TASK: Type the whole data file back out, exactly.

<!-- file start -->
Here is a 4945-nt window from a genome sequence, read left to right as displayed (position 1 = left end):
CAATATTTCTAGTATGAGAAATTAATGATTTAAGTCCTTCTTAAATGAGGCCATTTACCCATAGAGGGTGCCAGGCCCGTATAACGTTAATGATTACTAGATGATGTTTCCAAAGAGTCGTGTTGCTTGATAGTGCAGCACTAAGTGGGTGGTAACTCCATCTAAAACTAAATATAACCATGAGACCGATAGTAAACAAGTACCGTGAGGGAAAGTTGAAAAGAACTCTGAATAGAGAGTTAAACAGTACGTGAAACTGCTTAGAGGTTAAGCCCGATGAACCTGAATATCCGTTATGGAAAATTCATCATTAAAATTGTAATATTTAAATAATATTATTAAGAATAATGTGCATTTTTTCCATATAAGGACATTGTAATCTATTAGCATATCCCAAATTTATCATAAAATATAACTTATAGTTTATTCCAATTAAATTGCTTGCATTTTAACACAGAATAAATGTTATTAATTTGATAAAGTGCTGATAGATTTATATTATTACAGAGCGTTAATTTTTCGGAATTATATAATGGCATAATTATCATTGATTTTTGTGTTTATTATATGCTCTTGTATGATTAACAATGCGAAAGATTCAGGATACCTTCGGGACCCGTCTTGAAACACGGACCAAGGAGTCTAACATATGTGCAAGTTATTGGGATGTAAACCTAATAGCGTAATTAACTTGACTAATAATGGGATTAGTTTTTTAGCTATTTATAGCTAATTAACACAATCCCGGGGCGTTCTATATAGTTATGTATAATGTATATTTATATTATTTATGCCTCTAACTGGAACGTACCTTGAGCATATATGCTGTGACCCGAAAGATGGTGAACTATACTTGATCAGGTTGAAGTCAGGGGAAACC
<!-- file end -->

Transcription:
Here is a 4945-nt window from a genome sequence, read left to right as displayed (position 1 = left end):
CAATATTTCTAGTATGAGAAATTAATGATTTAAGTCCTTCTTAAATGAGGCCATTTACCCATAGAGGGTGCCAGGCCCGTATAACGTTAATGATTACTAGATGATGTTTCCAAAGAGTCGTGTTGCTTGATAGTGCAGCACTAAGTGGGTGGTAACTCCATCTAAAACTAAATATAACCATGAGACCGATAGTAAACAAGTACCGTGAGGGAAAGTTGAAAAGAACTCTGAATAGAGAGTTAAACAGTACGTGAAACTGCTTAGAGGTTAAGCCCGATGAACCTGAATATCCGTTATGGAAAATTCATCATTAAAATTGTAATATTTAAATAATATTATTAAGAATAATGTGCATTTTTTCCATATAAGGACATTGTAATCTATTAGCATATCCCAAATTTATCATAAAATATAACTTATAGTTTATTCCAATTAAATTGCTTGCATTTTAACACAGAATAAATGTTATTAATTTGATAAAGTGCTGATAGATTTATATTATTACAGAGCGTTAATTTTTCGGAATTATATAATGGCATAATTATCATTGATTTTTGTGTTTATTATATGCTCTTGTATGATTAACAATGCGAAAGATTCAGGATACCTTCGGGACCCGTCTTGAAACACGGACCAAGGAGTCTAACATATGTGCAAGTTATTGGGATGTAAACCTAATAGCGTAATTAACTTGACTAATAATGGGATTAGTTTTTTAGCTATTTATAGCTAATTAACACAATCCCGGGGCGTTCTATATAGTTATGTATAATGTATATTTATATTATTTATGCCTCTAACTGGAACGTACCTTGAGCATATATGCTGTGACCCGAAAGATGGTGAACTATACTTGATCAGGTTGAAGTCAGGGGAAACC